Please note: This article is published as an archive copy from Philadelphia City Paper. My City Paper is not affiliated with Philadelphia City Paper. Philadelphia City Paper was an alternative weekly newspaper in Philadelphia, Pennsylvania. The last edition was published on October 8, 2015.

August 4-10, 2005

cityspace


BACK IN BLACK: "We realized when designing the new spot that a lot of what we sell is black," says Stefanie Windfelder. "We tried to give everyone a lot of eye candy."
Photo By: Michael T. Regan
Zipperhead Is Dead

God save Crash Bang Boom.

This is the last story about Zipperhead. It would seem so, now that the 407 South St. address Margarita Passion and Rick Millan (the owner of the building and the Z-head name) first occupied in 1980 to clothe spiky area youts has gone the way of Philly punk totems like Sadistic Exploits and No Milk. And the address has been leased by Millan to Manhattan-based dress-sellers whose name dare not be spoken.

We will remember the words of Courtney Love when she drug-drunkenly made a pit stop into the Zip, pissed at T-shirts that bore her deceased husband's death certificate: "Grrowlaaarrrrrrrryg. " We will think longingly of Rodney Anonymous' immortalization of Philly's home to Exploited T's and Doc Martens, in the biggest of Dead Milkmen's hits, "Punk Rock Girl":

"One Saturday I took a walk to Zipperhead/ I met a girl there/ And she almost knocked me dead."

And now Zipperhead's over. It was over when Millan sold it and got its near-seven-year proprietors, Rob and Stefanie Windfelder, a new location for punk rock clothing yards away at 528 S. Fourth St. It was over when I spied the Windfelders' pal Anonymous at the Pontiac as the couple celebrated the birth of their new store, Crash Bang Boom, with an all-ages, all-night party of bands and booze starring Rob's own mellow-harshing Live Not On Evil. Though it was a bit lame to see bands spraying plastic bottled water, and not glass jugs of Jack Daniel's, at the audience.

"People were just happy to know that we just didn't go away altogether," says Stefanie. "And they seem excited about the change."

Anonymous was there to hail the new Caesar and stab the old one. "I'm just here to support [Rob and Stef], have my two drinks and go home," says Anonymous. "We got to meet every one of our customers, old and new, one at a time all over again," says Rob, not only of the Pontiac show packed with buyers and buds, but of the new location's immediate draw.

Choices of appropriate crowd-spritzers aren't all that's changed for the Windfelders. After going through the initial heartache — they had only 60 days to find a spot and move merchandise — they had to deal with the secondary heartache: the bullshit.

"First we had to convince ourselves that we were not going away, and then we had to deal with everyone getting the story really wrong," Rob says. "Everywhere we looked, the story was that we were going out of business. So we had to convince everyone else that we were not going away."

They were also not going away from South Street. But they had to find a location on it, or just off it, the same size or bigger than 407, that they would have the freedom to spray-paint in fabulous Day-Glo lime green with tiger stripes. They had to make landlords understand that the good guys sometimes wear black and have a lot of kids with Mohawks on the pavement.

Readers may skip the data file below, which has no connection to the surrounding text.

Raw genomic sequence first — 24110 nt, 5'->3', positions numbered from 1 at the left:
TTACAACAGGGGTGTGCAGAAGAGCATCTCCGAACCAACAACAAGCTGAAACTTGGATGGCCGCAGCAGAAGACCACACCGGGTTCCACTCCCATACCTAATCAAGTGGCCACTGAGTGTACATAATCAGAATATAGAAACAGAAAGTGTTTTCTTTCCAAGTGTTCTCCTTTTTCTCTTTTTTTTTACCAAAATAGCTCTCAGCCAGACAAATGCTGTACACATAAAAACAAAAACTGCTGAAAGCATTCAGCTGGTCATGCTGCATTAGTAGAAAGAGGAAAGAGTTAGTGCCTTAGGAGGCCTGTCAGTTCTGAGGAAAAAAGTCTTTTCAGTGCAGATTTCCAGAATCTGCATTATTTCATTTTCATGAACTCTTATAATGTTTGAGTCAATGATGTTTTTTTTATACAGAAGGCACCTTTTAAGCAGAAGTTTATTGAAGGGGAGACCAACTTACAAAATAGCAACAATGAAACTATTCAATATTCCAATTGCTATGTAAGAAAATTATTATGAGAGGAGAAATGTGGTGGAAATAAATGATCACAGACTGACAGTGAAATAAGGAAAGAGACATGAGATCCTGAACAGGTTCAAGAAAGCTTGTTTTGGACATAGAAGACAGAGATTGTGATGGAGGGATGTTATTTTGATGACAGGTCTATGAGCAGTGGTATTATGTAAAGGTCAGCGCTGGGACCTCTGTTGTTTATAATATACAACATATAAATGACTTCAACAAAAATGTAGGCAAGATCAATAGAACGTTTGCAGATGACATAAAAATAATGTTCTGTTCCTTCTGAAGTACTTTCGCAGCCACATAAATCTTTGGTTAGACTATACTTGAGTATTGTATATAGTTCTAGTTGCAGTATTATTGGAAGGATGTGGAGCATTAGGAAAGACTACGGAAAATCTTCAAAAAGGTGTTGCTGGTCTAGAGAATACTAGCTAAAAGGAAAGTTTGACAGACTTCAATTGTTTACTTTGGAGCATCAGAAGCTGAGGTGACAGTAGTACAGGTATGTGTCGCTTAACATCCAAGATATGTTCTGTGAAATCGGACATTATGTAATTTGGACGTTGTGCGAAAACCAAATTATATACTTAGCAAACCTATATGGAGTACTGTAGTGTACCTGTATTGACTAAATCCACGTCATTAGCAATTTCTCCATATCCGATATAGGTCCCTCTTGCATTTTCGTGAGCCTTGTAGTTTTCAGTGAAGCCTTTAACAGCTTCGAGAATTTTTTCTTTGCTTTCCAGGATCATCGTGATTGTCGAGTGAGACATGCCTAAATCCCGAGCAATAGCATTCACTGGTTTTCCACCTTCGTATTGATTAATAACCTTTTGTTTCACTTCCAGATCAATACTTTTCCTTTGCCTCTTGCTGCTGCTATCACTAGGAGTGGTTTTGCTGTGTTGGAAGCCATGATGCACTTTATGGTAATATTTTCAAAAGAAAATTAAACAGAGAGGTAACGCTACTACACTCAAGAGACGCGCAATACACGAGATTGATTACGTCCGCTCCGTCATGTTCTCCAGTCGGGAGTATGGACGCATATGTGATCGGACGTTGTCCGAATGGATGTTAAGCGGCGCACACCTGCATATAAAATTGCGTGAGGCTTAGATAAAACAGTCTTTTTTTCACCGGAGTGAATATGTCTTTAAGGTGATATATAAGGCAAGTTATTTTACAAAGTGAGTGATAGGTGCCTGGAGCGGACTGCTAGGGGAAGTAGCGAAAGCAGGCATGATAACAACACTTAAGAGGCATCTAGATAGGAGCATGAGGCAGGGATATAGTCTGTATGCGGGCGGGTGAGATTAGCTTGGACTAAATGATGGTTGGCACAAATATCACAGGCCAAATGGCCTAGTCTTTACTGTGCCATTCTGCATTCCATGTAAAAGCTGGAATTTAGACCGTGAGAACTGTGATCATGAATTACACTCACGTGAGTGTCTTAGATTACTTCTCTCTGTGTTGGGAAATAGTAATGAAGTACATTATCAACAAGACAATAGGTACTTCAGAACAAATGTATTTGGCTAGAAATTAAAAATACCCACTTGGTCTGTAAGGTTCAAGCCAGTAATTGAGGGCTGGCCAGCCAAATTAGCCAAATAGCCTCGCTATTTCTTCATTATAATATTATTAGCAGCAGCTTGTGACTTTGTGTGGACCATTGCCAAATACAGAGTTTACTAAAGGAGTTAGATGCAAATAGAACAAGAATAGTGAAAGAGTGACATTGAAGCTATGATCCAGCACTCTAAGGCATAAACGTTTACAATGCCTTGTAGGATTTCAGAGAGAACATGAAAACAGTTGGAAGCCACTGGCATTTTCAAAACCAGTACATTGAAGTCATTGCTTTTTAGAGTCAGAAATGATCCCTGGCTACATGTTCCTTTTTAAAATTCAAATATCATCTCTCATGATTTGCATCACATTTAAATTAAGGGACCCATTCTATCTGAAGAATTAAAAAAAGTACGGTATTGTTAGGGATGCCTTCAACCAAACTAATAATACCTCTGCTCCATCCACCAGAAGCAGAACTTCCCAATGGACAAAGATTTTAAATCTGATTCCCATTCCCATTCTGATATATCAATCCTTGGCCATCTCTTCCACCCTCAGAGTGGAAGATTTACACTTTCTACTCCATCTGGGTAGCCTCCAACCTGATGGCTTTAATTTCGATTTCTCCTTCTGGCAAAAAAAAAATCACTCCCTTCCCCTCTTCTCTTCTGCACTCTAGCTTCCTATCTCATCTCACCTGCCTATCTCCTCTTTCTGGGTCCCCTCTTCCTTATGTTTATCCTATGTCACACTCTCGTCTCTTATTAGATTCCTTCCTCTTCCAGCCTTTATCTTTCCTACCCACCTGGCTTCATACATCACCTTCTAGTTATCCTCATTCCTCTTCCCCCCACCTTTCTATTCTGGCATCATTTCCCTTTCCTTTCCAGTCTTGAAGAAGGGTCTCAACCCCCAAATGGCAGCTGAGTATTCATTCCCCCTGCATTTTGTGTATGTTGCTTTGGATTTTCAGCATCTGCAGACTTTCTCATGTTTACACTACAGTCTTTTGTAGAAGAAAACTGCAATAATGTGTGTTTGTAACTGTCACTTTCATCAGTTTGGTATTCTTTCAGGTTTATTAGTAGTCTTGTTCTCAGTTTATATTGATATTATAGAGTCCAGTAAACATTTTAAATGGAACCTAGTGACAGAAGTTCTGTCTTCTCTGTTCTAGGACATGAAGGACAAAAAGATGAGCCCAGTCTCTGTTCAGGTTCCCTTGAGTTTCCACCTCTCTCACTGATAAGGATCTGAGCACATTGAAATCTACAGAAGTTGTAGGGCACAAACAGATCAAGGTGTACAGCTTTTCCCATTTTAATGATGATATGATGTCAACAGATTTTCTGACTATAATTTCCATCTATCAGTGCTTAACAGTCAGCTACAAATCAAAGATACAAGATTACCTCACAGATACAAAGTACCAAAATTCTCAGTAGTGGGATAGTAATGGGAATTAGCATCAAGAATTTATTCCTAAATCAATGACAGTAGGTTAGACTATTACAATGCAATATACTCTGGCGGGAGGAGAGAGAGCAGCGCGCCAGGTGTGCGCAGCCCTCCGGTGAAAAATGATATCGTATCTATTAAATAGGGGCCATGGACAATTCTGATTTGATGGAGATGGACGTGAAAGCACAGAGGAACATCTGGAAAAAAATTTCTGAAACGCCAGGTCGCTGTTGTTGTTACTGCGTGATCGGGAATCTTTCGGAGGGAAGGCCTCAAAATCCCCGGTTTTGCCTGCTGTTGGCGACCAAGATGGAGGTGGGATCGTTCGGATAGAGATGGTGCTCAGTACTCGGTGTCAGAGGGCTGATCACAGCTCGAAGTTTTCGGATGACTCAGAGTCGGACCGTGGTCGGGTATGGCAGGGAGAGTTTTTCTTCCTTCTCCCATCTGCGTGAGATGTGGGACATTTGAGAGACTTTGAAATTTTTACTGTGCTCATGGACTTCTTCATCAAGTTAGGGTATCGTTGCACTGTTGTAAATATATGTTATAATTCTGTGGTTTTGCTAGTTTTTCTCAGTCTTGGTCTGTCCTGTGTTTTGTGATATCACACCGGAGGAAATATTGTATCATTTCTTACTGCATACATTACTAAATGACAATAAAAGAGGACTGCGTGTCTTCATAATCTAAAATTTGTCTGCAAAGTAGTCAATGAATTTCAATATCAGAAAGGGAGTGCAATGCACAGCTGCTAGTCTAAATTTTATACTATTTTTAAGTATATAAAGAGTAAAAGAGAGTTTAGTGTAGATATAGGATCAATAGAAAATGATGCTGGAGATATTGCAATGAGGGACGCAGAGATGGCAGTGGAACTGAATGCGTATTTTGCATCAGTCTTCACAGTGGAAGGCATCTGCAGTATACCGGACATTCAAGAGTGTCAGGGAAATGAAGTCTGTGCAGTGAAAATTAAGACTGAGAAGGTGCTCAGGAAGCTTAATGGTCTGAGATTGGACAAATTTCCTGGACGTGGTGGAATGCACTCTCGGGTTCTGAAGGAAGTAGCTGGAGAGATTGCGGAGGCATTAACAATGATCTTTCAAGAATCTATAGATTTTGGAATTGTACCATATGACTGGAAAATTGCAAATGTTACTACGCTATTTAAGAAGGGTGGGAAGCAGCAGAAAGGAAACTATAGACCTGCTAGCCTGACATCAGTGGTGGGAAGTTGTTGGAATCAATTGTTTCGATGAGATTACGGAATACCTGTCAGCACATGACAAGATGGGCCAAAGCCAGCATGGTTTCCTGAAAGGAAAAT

Soon, they found Philly Vintage's double address at 528 S. Fourth (the antique clothier has kept 530); one longer, bigger and wider than 407, with more nooks and crannies to store skull heads with bright pink wigs, pointy leopard-fur shoes and studded everything.

The new location is just far enough away from South Street's Duck buses and tourists. "We get to see all our customers, but with less, "Hey Jane, can you see me wearing this to the office?' which is nice," says Rob. "Zipperhead was 407 South and this is something different. It will not soon be forgotten." Fortunately for tourists, the ants — a legendary part of Z-head's front, literally and figuratively — will remain as Millan has written in the lease for 407 that new tenants must leave them.

"We have one lonely giant ant atop our Crash Bang Boom sign and he seems to be happy there," says Rob.

The most crucial part of making CBB — along with touchstones like the Elvis-in-Vegas bust, the charcoal-toned faux marble counters, and the silvery metallic bat — was its colors and how each stood next to the other and how they would affect the look of East Coast Ghost shirts, Lip Service tops, Cykxincorp gear and miles of hair dye, monochrome or bold.

"We realized when designing the new spot that a lot of what we sell is black," says Stefanie. So they went toward the obvious green skulls and pink and yellow wigs and other off-primary tones wherever they could. "We tried to give everyone a lot of eye candy," says Rob, who along with his missus, is the spikiest, most colorful part of the decor.

"The last thing we wanted to hear was, "This isn't as cool as the last place,' says Rob. "Now that all is said and done, it's great to sit back and look around and say, "Ahh this is home."

Crash Bang Boom, 528 S. Fourth St., 215-928-1123.

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